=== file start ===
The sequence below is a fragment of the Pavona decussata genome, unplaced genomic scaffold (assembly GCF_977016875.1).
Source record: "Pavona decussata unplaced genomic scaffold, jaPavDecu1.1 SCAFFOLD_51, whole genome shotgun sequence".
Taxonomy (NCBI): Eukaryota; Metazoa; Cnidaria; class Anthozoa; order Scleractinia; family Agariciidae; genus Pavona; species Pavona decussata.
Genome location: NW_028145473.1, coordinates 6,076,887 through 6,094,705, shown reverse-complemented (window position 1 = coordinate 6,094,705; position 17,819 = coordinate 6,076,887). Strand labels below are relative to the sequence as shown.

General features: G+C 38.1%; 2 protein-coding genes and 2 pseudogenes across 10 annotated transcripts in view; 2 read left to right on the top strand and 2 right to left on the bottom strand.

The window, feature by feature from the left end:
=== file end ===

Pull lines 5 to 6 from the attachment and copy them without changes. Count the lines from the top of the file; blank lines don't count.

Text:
General features: G+C 38.1%; 2 protein-coding genes and 2 pseudogenes across 10 annotated transcripts in view; 2 read left to right on the top strand and 2 right to left on the bottom strand.

The window, feature by feature from the left end: